A lady might wish to keep around her neck as a souvenir the forms and colors trailing in the wake of a boat in stormy weather.

We've selected 3 Stormy Weather designs, Drops, Moon and Le Cri. Guess which is inspired by Edvard Munch's painting The Scream?

7 Contemporary Jewellery Designers Whose Pearlwork We Admire

1. Adam Neeley: 
Captivate Pendant/Brooch

Adam Neeley is an award winning American Designer whose work is displayed in the Smithsonian. This stunning piece of modern pearl jewellery called Captivate has a beautiful Tahitian pearl with peacock overtones set in Spectra gold.  His signature fabrication technique yields a seamless gradient, ranging from warm yellow to cool white gold.

Pearl jewellery by Adam Neeley

Captivate by Adam Neeley

Rare chocolate pearl

Chocolate Kiss by Ivan Sagel

2. Ivan Sagel:
 Chocolate Kiss Ring

Chocolate Pearls are very unusual cultured Tahitian pearls that come in this luxurious natural chocolate brown colour.

We're always on the lookout for contemporary jewellery designers who can do justice to this rare, distinctive form of gem.

We selected this stunning ring by Ivan Sagel. Ivan is a fine jewellery designer with a background in mechanical engineering who has studied at many of the finest metal arts schools and with innovative master jewellers in the U.S.

Jewelmer Joaillerie's Sarimanok

Jewelmer Joaillerie's Sarimanok

3. Jewelmer: 


Jewelmer are contemporary jewellery designers who specialise in creating modern pearl jewellery with fine South Sea Pearls. They have their own Pearl Farms in the clear waters around the Philippines.

This beautiful piece is part of the Sarimanok collection. Sarimanok is a mythical bird in the Philippines. This piece from Jewelmer pays homage to the bird with gemstone studded body surrounding a beautiful golden gem.

4. Michael Berger: 
Kinetic Rings

Michael Berger is an innovative German designer who creates rings with movement, called Kinetic rings. Yes, the individual elements on top of the ring can rotate, turn or swing!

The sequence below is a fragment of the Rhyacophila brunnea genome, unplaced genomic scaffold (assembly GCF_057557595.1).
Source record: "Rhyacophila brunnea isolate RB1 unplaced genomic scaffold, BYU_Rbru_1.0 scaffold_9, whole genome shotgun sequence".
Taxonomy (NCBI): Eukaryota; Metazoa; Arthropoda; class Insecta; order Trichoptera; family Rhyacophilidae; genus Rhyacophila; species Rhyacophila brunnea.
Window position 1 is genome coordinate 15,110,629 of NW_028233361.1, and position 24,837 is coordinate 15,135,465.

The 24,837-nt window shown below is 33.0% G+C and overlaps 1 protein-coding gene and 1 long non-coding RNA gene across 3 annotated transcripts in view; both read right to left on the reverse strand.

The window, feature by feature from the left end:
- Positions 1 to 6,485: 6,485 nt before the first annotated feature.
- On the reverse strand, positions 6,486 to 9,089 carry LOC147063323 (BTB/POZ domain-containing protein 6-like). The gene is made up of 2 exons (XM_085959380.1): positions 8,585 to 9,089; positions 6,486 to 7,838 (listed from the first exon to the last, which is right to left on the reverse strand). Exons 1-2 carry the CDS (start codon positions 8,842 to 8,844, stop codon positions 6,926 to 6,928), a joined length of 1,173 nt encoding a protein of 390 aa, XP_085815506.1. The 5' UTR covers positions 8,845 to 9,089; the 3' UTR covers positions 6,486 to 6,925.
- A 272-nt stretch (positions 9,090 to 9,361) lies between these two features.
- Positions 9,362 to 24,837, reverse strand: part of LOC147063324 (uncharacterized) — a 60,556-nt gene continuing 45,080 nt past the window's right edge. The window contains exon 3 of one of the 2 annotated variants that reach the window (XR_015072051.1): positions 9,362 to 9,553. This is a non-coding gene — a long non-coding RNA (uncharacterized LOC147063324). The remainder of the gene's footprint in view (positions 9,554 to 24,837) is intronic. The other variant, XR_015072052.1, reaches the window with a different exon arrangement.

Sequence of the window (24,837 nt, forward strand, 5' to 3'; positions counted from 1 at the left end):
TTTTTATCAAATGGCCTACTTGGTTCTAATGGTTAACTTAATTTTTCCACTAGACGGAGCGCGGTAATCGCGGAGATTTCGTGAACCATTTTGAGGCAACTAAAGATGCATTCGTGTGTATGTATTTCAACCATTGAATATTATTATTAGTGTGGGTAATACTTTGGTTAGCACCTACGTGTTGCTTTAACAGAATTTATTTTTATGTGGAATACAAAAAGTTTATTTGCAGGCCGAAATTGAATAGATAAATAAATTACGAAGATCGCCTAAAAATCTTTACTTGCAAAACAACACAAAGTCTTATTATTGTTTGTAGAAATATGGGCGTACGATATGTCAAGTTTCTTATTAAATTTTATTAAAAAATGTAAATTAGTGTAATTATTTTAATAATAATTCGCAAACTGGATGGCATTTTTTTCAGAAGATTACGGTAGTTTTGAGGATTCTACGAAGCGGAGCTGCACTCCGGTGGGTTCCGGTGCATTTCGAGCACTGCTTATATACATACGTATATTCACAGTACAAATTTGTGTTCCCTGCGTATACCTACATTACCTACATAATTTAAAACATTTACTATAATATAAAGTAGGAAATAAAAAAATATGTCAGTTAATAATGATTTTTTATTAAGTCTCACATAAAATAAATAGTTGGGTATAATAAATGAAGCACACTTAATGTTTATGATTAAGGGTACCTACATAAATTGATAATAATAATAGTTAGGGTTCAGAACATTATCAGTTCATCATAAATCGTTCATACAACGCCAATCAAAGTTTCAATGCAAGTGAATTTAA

This collection of rings is inspired by the kinetic energy of the body. We’ve selected his South Sea and Tahitian Pearl rings because they are intriguing, playful and stunning.  If you click on the image, it should open up a video showing how the rings move.

Kinetic ring by Michael Berger

Kinetic ring by Michael Berger

Helen Swan's pearl earrings

Helen Swan's pearl earrings

5. Helen Swan:

Helen Swan is a Scottish Jewellery Designer who works with a variety of materials.

We loved the texture of the silver on these earrings and the unique design.

Pearl Hug by Lucy Q

Pearl Hug by Lucy Q

6. Lucy Q: 
Pearl Hug Earrings

Lucy Quartermaine is a young British Designer who creates a wonderful collection of sterling silver based jewellery.

Her gold vermeil Pearl Hug earrings with Swarovski crystals caught our eye. It’s different and dressy.

7. Zayah Jewellery:
 Iris Bracelet

The Iris bracelet is from our sister business, Zayah Jewellery. These are Keshi pearls, also known as "free-form" pearls because of their shape. We selected this one because we love how the rainbow haematite complements the rainbow overtones on the pearls.

Pearl bracelet by contemporary jewellery designer Zayah

Iris bracelet by Zayah Jewellery

Pearls are known as the “Queen of Gems and the Gem of Queens” for good reason, coveted by women around the world for thousands of years.

Modern jewellery designers have added to the timeless classics favoured by everyone from Cleopatra to Coco Chanel.  With innovation in both the gems as well as how they are set, today's designers continue to invent poetic new pieces.

Pearl jewellery is here to stay, and we're very happy with that.